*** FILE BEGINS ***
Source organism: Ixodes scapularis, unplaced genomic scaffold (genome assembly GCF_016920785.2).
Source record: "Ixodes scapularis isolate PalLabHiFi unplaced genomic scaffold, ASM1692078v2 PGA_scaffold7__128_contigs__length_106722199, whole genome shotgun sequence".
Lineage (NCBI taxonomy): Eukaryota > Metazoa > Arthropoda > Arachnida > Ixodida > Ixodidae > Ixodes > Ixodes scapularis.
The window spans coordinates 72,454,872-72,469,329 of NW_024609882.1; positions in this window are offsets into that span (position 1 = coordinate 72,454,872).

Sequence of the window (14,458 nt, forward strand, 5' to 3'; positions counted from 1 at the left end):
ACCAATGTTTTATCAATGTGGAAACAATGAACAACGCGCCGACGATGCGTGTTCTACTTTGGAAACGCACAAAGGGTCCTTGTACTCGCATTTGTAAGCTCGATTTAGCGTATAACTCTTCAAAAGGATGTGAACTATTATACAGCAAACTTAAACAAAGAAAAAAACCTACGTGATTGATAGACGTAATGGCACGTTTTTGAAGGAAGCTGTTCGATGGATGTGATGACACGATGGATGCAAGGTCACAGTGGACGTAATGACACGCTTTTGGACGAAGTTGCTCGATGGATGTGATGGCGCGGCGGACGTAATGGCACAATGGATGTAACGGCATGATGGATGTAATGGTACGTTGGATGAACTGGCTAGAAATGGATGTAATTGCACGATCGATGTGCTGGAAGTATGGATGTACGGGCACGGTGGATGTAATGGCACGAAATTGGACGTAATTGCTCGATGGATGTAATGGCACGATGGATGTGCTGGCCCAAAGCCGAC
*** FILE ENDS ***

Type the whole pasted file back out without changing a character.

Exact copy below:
Source organism: Ixodes scapularis, unplaced genomic scaffold (genome assembly GCF_016920785.2).
Source record: "Ixodes scapularis isolate PalLabHiFi unplaced genomic scaffold, ASM1692078v2 PGA_scaffold7__128_contigs__length_106722199, whole genome shotgun sequence".
Lineage (NCBI taxonomy): Eukaryota > Metazoa > Arthropoda > Arachnida > Ixodida > Ixodidae > Ixodes > Ixodes scapularis.
The window spans coordinates 72,454,872-72,469,329 of NW_024609882.1; positions in this window are offsets into that span (position 1 = coordinate 72,454,872).

Sequence of the window (14,458 nt, forward strand, 5' to 3'; positions counted from 1 at the left end):
ACCAATGTTTTATCAATGTGGAAACAATGAACAACGCGCCGACGATGCGTGTTCTACTTTGGAAACGCACAAAGGGTCCTTGTACTCGCATTTGTAAGCTCGATTTAGCGTATAACTCTTCAAAAGGATGTGAACTATTATACAGCAAACTTAAACAAAGAAAAAAACCTACGTGATTGATAGACGTAATGGCACGTTTTTGAAGGAAGCTGTTCGATGGATGTGATGACACGATGGATGCAAGGTCACAGTGGACGTAATGACACGCTTTTGGACGAAGTTGCTCGATGGATGTGATGGCGCGGCGGACGTAATGGCACAATGGATGTAACGGCATGATGGATGTAATGGTACGTTGGATGAACTGGCTAGAAATGGATGTAATTGCACGATCGATGTGCTGGAAGTATGGATGTACGGGCACGGTGGATGTAATGGCACGAAATTGGACGTAATTGCTCGATGGATGTAATGGCACGATGGATGTGCTGGCCCAAAGCCGAC